|Zen injects all projects with the same respect|
This is one of many things that distinguish ZEN Associates from other land- scape architecture firms. “We build the projects we design because we find it to be a better process than separating designer and builder,” notes White. “The idea and the responsibility should walk hand in hand. When delivering a project to a client, we want to be responsible for everything.”
Nearly 70 percent of their work is residential and chiefly focused on large to medium-sized projects in which clients are putting an addition onto the house, renovating a site, or investing in a new build. Though their commercial work makes up just 30 percent of the business, it includes large-scale commissions like a Japanese-inspired courtyard garden for the Asiatic department at Amherst College; the Peace Bell Garden for the United Nations Visitor Centre in New York; and the renovation of gardens once belonging to Marjorie Merriweather Post—heiress to the Post cereal fortune—at the renowned Hillwood Estate, Museum, and Gardens in Washington, D.C. Currently, projects in Sweden and London keep them busy overseas. On the North Shore, almost all of their work is residential, though they have put in a number of healing gardens for area hospitals.
No matter the site, stonework figures largely into ZEN’s landscapes. “New Englanders have a romantic passion for stone walls,” notes White. “Most people don’t know why, they just know they love that look.” They are, of course, easily found in rural farm settings, but they have begun to appear more and more in contemporary suburban developments and even in cities, where buildings are complemented by a modern application of fieldstone. “It’s interesting that we have such a passion for stone walls,” notes White. “They don’t really have a long history here. Thoreau and Frost wrote about them and [now] we are all attached to them.”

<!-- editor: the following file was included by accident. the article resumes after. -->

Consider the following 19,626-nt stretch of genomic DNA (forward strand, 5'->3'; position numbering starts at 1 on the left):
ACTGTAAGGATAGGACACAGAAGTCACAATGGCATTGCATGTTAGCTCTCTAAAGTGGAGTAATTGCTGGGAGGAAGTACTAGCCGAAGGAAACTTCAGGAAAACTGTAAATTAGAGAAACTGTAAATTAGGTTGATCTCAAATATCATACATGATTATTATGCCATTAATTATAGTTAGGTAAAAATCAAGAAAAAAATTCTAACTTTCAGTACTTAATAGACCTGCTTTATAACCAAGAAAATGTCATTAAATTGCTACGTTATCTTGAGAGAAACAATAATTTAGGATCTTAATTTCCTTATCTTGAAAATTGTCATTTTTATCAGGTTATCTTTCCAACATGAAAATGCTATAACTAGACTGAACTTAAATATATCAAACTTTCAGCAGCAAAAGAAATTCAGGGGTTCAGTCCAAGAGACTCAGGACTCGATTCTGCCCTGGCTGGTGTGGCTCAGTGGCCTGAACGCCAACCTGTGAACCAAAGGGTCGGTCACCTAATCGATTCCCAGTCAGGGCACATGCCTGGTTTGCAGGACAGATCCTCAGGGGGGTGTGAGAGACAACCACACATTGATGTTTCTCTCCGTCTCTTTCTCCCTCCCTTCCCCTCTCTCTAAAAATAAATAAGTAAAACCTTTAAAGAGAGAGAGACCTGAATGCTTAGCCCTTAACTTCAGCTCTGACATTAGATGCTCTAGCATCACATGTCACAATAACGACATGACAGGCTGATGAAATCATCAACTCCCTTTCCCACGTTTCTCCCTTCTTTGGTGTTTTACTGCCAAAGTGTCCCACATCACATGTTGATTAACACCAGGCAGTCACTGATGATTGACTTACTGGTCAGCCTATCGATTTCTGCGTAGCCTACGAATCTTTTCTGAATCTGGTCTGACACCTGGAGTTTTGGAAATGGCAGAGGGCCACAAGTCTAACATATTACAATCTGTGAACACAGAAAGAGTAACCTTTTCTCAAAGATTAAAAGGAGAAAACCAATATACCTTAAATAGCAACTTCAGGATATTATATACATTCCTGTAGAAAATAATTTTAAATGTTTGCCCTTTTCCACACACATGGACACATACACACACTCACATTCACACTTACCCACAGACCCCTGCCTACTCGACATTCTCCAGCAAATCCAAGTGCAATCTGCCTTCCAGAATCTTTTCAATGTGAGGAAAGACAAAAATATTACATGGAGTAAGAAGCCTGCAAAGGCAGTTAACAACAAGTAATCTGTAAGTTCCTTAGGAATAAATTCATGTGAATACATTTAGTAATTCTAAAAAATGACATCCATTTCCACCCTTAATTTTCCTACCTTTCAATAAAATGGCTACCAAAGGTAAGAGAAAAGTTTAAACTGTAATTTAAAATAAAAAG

To appeal to that innate sentiment, ZEN distributes stone throughout a landscape in any number of ways—as furniture, for structure, to define space and function. “We love to have [people] put their hands on the boulders instead of hiding them in the beds,” says White. They have been known to place enormous boulders next to formal dining rooms “to lighten things up.” White and his team believe “there’s kind of a spirit there,” and it can be a playful spirit. For clients with young kids, they suggest using boulders to invite game playing. Often, those clients express concerns around safety. White responds by saying, “These are elements of play. [Children] can learn a lot about balance, caution, and confidence.”
In terms of sourcing stone, they choose from local farm fields and quarries or have it shipped in. According to White, “First, we determine the role of the stone, then figure out, aesthetically, the vocabulary for the material.” They may select granite, limestone, basalt, or blasted quarry stone, depending on the proposed function and desired statement. “We’ll use any type of stone; most important is that it is right for the project.”